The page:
> 40% feel they don’t deserve the success they have attained (compared to 3% of the unashamed group).
> 73% are not comfortable asking for what they want, even if they feel they deserve it (compared to 27% of the unashamed group).
> 80% experience frequent self-doubt (compared to 10% of the unashamed group).
> 68% hold back on expressing their ideas for fear of looking stupid or being ridiculed (compared to 9% of the unashamed group).

> 63% feel their life lacks purpose, and they are just going through the motions (compared to 11% of the unashamed group).
> 55% are never satisfied with their achievements (compared to 17% of the unashamed group).
> 65% feel like they are on a constant emotional roller coaster (compared to 13% of the unashamed group).
> 70% say that they often feel discouraged (compared to 5% of the unashamed group).
> 69% struggle to bounce back from failure, rejection, or disappointment (compared to 9% of the unashamed group).

> 69% consistently put others’ needs ahead of their own (compared to 18% of the unashamed group).
> 71% insult themselves when they make a mistake or fail (compared to 7% of the unashamed group).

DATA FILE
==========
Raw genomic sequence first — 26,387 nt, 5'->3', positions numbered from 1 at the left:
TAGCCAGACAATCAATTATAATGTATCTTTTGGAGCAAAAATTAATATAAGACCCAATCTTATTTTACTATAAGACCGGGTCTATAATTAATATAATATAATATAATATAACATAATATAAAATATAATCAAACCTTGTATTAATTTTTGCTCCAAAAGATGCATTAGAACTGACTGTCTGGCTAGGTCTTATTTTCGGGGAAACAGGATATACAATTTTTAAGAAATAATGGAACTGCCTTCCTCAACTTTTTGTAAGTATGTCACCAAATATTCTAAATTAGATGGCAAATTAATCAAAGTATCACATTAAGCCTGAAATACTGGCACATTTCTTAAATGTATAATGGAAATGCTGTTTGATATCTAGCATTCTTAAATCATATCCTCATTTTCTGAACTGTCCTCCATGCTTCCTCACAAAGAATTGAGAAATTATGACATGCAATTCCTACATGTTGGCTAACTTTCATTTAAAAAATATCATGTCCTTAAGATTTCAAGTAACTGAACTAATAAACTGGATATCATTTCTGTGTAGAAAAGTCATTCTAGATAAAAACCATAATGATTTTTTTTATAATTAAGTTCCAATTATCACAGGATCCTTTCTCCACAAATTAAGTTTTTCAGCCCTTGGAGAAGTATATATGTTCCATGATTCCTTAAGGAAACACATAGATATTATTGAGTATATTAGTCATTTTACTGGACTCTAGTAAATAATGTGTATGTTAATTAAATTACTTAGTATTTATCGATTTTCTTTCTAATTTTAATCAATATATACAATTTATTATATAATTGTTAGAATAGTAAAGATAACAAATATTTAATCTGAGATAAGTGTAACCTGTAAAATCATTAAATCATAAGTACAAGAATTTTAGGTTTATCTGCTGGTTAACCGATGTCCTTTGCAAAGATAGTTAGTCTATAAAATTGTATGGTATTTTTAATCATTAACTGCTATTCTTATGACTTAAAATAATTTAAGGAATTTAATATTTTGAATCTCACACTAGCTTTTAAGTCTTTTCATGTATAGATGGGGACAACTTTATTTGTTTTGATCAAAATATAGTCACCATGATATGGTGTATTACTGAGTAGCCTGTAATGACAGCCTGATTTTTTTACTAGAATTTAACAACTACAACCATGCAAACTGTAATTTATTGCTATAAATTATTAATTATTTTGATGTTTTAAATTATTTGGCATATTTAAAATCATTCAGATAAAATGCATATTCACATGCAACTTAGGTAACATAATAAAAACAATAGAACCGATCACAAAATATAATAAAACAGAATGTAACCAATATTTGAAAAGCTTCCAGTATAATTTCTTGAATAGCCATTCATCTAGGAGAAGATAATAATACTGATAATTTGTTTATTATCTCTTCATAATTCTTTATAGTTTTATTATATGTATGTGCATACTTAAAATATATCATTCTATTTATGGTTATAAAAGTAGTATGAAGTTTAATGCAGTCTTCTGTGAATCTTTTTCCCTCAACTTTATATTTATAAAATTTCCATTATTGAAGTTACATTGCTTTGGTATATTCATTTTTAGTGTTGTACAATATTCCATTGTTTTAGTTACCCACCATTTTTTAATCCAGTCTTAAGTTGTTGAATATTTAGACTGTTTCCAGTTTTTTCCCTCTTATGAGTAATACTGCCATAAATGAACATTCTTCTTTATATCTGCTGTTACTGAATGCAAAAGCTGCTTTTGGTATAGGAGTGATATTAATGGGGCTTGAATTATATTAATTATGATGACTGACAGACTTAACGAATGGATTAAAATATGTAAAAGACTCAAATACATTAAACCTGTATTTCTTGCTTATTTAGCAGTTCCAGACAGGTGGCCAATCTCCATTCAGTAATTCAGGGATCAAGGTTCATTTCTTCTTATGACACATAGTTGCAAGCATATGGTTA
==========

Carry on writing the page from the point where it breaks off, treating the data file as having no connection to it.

> 77% overanalyze situations or events, creating problems where none existed (compared to 28% of the unashamed group).
> 64% are conflict-avoidant (compared to 24% of the unashamed group).
> 68% desperately desire other people’s approval (compared to 7% of the unashamed group).

“Shame is one of the most energy-draining emotions, because it’s a never-ending cycle of shame, self-deprecation, and then more shame,” explains Dr. Ilona Jerabek, president of PsychTests. “It’s hard to uproot because the self-loathing runs so deep. This is because shame is often triggered by considerably scarring events, such as abuse or trauma, harshly critical parents, or being raised in an excessively strict and demoralizing religion in which people are made to believe that they are fundamentally immoral. Guilt and remorse are different because they can often be alleviated: you do something wrong, you feel bad, you make amends. Shame, however, becomes embedded in a person’s identity and sense of self. The person believes that he or she is hopelessly flawed, and as we can see in our study, things just spiral from there.”